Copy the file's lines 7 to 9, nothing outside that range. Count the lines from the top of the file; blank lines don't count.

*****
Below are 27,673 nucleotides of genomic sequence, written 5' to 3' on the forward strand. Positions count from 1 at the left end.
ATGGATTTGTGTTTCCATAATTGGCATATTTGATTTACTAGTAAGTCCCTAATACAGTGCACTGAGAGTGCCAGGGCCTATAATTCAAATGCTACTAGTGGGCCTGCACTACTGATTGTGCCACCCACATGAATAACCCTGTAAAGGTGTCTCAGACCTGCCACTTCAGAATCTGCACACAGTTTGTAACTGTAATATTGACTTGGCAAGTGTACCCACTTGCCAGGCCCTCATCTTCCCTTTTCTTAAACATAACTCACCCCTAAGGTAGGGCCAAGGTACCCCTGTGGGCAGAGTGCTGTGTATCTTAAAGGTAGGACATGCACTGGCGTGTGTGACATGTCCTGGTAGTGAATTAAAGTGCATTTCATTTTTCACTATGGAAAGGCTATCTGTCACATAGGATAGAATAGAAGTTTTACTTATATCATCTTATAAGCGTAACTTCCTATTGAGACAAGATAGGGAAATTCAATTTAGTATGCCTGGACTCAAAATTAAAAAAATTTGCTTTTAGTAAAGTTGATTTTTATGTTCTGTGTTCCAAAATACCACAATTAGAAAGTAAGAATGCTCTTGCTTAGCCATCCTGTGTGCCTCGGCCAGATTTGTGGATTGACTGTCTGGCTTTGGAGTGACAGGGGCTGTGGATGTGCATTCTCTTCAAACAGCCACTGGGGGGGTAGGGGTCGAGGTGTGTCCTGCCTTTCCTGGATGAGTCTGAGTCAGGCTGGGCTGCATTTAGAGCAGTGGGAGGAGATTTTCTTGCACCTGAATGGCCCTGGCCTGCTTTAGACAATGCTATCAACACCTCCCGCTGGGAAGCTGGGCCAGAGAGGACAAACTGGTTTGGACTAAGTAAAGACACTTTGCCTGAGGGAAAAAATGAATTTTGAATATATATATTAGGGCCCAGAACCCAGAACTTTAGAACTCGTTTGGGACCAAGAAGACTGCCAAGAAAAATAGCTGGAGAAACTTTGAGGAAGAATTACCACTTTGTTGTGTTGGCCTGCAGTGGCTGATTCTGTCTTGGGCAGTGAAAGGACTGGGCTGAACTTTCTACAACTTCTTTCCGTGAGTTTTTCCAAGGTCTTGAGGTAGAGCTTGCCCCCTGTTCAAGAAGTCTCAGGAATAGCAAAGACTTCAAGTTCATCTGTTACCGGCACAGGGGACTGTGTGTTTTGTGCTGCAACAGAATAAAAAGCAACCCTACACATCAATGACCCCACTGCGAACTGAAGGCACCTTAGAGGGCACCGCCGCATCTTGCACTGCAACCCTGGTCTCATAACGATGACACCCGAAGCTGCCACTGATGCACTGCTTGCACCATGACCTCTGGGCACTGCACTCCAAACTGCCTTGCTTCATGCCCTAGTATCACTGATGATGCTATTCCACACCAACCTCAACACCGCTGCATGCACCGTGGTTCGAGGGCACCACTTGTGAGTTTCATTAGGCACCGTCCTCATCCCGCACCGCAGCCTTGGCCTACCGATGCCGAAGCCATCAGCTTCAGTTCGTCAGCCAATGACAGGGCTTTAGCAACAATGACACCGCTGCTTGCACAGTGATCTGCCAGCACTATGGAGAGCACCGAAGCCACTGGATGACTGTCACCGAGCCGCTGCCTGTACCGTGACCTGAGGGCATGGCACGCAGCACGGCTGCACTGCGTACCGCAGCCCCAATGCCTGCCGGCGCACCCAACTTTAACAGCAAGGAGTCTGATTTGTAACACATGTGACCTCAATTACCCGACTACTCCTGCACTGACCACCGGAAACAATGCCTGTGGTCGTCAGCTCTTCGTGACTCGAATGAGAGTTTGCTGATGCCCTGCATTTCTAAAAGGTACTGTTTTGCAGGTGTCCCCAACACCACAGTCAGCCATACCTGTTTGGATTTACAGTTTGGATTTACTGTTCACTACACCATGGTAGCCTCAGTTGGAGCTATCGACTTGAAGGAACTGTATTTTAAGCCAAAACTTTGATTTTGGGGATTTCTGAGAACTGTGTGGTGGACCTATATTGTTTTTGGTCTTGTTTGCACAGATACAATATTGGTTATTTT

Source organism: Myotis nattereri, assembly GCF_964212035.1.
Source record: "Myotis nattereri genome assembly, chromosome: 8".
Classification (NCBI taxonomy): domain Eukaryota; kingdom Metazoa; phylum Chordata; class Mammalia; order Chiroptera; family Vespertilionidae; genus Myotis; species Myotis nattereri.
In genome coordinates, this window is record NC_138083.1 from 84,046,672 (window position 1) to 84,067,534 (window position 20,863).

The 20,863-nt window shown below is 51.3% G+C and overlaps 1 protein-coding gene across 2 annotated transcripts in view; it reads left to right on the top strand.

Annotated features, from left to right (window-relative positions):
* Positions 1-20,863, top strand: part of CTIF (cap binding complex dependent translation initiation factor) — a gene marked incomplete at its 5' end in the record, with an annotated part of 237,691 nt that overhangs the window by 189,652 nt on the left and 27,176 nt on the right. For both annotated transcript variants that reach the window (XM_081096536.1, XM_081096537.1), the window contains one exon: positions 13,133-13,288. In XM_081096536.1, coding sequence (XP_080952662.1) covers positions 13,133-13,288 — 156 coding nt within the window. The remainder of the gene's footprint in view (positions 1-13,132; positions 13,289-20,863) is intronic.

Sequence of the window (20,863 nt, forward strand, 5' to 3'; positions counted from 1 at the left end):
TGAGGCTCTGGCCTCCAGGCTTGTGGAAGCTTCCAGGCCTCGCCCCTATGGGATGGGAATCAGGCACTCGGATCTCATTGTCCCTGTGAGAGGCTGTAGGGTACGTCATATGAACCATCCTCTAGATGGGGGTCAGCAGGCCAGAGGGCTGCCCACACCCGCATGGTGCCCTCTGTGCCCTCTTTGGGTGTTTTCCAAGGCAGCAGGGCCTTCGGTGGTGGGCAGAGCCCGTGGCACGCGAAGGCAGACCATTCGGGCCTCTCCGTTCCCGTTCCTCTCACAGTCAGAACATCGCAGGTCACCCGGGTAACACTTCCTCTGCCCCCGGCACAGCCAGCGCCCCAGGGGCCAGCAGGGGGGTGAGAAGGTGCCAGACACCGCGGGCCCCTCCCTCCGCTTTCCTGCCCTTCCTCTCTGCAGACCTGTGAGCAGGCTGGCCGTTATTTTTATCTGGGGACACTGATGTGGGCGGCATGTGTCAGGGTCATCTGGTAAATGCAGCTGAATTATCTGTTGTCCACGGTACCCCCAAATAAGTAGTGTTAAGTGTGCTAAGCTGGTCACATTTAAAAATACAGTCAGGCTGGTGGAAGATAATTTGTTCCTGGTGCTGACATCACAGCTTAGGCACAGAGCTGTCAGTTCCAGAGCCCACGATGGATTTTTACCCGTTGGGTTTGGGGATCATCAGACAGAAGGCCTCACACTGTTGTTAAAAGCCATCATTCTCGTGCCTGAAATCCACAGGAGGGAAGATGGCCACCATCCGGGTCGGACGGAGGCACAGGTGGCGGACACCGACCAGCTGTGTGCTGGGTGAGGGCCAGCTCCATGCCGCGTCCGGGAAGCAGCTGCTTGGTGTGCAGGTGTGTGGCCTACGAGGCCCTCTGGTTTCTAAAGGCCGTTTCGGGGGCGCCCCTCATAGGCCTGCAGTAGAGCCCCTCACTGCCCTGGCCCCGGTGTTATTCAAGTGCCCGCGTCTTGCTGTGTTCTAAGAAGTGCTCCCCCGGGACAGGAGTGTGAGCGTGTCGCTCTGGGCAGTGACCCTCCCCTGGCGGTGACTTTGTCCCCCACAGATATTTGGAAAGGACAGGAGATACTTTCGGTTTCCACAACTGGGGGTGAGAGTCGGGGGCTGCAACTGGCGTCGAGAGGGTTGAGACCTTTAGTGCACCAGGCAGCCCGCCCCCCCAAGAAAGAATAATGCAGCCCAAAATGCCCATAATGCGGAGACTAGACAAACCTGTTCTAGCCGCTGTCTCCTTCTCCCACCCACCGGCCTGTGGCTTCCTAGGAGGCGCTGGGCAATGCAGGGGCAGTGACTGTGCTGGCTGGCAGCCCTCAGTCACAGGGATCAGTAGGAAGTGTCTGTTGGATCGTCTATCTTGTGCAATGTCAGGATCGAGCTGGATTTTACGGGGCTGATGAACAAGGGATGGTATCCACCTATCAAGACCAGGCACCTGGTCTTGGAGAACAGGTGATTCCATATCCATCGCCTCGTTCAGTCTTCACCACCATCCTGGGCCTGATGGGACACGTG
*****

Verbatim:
The 20,863-nt window shown below is 51.3% G+C and overlaps 1 protein-coding gene across 2 annotated transcripts in view; it reads left to right on the top strand.

Annotated features, from left to right (window-relative positions):
* Positions 1-20,863, top strand: part of CTIF (cap binding complex dependent translation initiation factor) — a gene marked incomplete at its 5' end in the record, with an annotated part of 237,691 nt that overhangs the window by 189,652 nt on the left and 27,176 nt on the right. For both annotated transcript variants that reach the window (XM_081096536.1, XM_081096537.1), the window contains one exon: positions 13,133-13,288. In XM_081096536.1, coding sequence (XP_080952662.1) covers positions 13,133-13,288 — 156 coding nt within the window. The remainder of the gene's footprint in view (positions 1-13,132; positions 13,289-20,863) is intronic.